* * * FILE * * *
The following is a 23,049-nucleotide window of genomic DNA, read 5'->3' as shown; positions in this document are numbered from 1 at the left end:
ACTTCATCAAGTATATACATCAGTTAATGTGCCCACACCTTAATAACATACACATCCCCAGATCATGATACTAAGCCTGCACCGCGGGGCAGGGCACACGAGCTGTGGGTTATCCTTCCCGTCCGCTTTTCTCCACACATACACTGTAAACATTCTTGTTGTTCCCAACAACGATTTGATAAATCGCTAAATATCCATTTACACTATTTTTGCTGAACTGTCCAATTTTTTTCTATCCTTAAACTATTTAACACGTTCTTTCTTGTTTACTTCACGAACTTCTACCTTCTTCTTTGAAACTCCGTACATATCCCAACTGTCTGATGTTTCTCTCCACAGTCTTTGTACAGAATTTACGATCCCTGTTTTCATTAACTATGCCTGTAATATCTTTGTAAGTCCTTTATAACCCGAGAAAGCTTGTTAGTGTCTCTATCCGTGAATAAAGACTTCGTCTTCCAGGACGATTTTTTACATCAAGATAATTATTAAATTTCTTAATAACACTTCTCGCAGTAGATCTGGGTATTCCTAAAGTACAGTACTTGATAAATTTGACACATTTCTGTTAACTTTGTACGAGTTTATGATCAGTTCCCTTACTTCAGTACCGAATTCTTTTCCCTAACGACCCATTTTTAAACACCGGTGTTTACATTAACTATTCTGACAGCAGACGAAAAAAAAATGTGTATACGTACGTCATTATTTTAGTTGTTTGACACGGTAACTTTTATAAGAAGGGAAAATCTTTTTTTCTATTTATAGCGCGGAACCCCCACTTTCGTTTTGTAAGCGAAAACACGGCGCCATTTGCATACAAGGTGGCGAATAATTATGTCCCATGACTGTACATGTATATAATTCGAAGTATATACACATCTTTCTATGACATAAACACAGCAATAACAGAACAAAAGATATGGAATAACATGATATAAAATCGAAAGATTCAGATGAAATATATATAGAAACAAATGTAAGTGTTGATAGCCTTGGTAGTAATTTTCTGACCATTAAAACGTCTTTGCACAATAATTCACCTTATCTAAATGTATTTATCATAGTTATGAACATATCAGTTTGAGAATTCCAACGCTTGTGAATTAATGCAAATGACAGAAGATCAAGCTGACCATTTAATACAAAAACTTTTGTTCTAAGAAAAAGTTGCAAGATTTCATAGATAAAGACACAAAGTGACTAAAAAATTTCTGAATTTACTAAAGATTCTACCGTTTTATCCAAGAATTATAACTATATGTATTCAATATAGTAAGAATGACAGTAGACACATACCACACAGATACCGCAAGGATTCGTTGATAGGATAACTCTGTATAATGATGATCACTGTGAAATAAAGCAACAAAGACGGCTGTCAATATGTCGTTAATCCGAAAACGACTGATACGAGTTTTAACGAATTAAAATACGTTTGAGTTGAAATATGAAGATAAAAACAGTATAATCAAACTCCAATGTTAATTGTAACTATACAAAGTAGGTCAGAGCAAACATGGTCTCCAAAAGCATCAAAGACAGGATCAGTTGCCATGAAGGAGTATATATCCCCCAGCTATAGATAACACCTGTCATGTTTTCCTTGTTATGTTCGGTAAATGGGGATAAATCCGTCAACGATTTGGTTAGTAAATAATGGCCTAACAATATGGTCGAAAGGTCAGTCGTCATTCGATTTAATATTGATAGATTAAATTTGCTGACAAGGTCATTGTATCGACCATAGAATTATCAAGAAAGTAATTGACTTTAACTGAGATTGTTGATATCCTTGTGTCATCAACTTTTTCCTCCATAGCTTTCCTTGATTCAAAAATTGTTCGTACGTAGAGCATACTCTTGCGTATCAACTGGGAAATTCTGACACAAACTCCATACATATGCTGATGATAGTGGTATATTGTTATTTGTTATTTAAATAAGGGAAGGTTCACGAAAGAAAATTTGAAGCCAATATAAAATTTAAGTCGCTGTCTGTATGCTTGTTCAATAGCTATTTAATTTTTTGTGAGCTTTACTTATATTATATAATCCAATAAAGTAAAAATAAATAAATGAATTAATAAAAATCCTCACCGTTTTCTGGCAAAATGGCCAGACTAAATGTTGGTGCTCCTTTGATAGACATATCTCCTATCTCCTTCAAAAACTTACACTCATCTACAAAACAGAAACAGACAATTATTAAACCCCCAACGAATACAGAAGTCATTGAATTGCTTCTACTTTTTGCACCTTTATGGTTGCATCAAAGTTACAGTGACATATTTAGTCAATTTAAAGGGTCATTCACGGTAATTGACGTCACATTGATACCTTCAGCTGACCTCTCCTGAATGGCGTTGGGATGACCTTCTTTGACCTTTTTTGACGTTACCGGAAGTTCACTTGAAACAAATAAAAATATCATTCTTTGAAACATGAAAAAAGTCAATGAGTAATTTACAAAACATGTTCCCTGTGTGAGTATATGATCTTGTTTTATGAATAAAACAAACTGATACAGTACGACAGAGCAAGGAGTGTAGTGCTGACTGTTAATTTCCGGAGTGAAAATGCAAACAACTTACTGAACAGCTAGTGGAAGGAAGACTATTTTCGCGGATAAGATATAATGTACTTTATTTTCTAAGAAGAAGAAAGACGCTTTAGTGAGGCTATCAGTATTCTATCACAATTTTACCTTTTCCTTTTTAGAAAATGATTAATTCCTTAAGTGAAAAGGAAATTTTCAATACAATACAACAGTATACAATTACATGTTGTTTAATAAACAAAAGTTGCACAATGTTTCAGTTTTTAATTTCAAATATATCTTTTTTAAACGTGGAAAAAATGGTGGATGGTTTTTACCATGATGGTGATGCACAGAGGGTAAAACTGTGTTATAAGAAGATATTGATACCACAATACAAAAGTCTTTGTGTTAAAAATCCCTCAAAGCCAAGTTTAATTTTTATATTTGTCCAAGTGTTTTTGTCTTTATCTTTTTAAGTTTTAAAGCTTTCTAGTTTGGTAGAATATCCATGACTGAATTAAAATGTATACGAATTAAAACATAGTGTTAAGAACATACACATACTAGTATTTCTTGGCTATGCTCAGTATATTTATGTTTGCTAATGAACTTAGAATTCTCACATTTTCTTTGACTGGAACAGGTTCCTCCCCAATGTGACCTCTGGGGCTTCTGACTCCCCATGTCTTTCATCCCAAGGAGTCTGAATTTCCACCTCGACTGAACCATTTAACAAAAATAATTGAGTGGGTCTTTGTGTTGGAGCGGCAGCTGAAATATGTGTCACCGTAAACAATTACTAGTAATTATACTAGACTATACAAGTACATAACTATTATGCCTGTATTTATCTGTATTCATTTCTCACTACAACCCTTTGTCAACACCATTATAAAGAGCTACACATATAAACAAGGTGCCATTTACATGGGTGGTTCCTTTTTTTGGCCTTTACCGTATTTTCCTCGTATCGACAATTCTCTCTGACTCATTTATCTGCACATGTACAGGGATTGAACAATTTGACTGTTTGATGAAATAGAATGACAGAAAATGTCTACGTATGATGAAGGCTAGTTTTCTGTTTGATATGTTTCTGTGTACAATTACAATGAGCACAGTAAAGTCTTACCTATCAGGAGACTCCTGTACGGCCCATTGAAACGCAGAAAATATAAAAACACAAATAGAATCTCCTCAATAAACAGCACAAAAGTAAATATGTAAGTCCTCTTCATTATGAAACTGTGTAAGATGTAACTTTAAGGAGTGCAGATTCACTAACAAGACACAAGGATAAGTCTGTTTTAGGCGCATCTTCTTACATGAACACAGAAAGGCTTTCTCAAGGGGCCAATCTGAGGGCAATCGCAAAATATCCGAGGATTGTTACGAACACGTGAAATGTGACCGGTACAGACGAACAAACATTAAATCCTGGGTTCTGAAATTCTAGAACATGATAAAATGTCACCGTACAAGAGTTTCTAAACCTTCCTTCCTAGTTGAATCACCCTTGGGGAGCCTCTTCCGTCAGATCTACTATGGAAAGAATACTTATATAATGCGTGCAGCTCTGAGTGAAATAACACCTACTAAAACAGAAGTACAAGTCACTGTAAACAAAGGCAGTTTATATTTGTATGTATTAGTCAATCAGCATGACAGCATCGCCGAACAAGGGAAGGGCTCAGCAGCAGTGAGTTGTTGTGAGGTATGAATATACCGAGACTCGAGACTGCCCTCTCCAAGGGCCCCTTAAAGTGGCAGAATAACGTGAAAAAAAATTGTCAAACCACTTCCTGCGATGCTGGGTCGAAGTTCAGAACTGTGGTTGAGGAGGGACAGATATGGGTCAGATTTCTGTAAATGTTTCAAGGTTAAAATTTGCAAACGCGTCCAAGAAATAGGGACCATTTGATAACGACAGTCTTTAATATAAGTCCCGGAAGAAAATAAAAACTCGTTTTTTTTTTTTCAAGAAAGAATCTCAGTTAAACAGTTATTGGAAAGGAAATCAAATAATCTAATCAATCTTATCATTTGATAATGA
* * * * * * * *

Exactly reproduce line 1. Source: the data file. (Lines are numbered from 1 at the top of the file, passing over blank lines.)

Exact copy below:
The following is a 23,049-nucleotide window of genomic DNA, read 5'->3' as shown; positions in this document are numbered from 1 at the left end: